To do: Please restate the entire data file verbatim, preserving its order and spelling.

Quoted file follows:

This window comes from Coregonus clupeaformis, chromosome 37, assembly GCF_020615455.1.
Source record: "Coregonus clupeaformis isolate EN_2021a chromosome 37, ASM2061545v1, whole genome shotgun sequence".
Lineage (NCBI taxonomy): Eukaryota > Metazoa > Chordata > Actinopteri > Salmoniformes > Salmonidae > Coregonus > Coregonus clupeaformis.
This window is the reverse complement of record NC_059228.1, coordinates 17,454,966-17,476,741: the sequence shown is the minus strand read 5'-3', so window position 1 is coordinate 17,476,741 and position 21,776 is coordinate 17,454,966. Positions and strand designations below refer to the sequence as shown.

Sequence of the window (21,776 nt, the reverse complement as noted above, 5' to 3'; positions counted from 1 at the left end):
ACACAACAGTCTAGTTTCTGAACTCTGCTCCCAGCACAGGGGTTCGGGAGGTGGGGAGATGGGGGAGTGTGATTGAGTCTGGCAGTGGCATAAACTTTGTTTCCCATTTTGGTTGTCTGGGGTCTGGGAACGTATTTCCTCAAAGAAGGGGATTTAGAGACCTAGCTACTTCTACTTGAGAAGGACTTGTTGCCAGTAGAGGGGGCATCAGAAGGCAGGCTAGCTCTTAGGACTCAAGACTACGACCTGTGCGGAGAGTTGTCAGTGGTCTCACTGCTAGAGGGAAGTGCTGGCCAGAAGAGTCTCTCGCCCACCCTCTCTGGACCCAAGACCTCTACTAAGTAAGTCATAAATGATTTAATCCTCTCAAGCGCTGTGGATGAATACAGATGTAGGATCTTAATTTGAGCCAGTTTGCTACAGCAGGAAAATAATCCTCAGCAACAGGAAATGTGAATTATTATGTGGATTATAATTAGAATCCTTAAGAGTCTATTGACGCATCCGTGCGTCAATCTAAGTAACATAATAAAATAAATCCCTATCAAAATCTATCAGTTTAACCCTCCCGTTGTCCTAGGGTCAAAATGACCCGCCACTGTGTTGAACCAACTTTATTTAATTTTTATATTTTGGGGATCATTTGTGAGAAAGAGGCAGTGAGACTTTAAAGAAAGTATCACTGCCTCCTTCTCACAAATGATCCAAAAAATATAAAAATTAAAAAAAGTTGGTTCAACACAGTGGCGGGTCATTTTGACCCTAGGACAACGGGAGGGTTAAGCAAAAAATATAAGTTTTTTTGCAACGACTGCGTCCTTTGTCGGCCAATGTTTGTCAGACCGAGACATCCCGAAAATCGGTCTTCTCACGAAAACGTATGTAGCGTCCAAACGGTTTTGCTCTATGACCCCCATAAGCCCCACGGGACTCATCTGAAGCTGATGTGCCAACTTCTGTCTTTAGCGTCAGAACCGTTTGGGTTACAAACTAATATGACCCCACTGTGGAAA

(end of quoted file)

This window comes from Coregonus clupeaformis, chromosome 37, assembly GCF_020615455.1.
Source record: "Coregonus clupeaformis isolate EN_2021a chromosome 37, ASM2061545v1, whole genome shotgun sequence".
Lineage (NCBI taxonomy): Eukaryota > Metazoa > Chordata > Actinopteri > Salmoniformes > Salmonidae > Coregonus > Coregonus clupeaformis.
This window is the reverse complement of record NC_059228.1, coordinates 17,454,966-17,476,741: the sequence shown is the minus strand read 5'-3', so window position 1 is coordinate 17,476,741 and position 21,776 is coordinate 17,454,966. Positions and strand designations below refer to the sequence as shown.

Sequence of the window (21,776 nt, the reverse complement as noted above, 5' to 3'; positions counted from 1 at the left end):
ACACAACAGTCTAGTTTCTGAACTCTGCTCCCAGCACAGGGGTTCGGGAGGTGGGGAGATGGGGGAGTGTGATTGAGTCTGGCAGTGGCATAAACTTTGTTTCCCATTTTGGTTGTCTGGGGTCTGGGAACGTATTTCCTCAAAGAAGGGGATTTAGAGACCTAGCTACTTCTACTTGAGAAGGACTTGTTGCCAGTAGAGGGGGCATCAGAAGGCAGGCTAGCTCTTAGGACTCAAGACTACGACCTGTGCGGAGAGTTGTCAGTGGTCTCACTGCTAGAGGGAAGTGCTGGCCAGAAGAGTCTCTCGCCCACCCTCTCTGGACCCAAGACCTCTACTAAGTAAGTCATAAATGATTTAATCCTCTCAAGCGCTGTGGATGAATACAGATGTAGGATCTTAATTTGAGCCAGTTTGCTACAGCAGGAAAATAATCCTCAGCAACAGGAAATGTGAATTATTATGTGGATTATAATTAGAATCCTTAAGAGTCTATTGACGCATCCGTGCGTCAATCTAAGTAACATAATAAAATAAATCCCTATCAAAATCTATCAGTTTAACCCTCCCGTTGTCCTAGGGTCAAAATGACCCGCCACTGTGTTGAACCAACTTTATTTAATTTTTATATTTTGGGGATCATTTGTGAGAAAGAGGCAGTGAGACTTTAAAGAAAGTATCACTGCCTCCTTCTCACAAATGATCCAAAAAATATAAAAATTAAAAAAAGTTGGTTCAACACAGTGGCGGGTCATTTTGACCCTAGGACAACGGGAGGGTTAAGCAAAAAATATAAGTTTTTTTGCAACGACTGCGTCCTTTGTCGGCCAATGTTTGTCAGACCGAGACATCCCGAAAATCGGTCTTCTCACGAAAACGTATGTAGCGTCCAAACGGTTTTGCTCTATGACCCCCATAAGCCCCACGGGACTCATCTGAAGCTGATGTGCCAACTTCTGTCTTTAGCGTCAGAACCGTTTGGGTTACAAACTAATATGACCCCACTGTGGAAA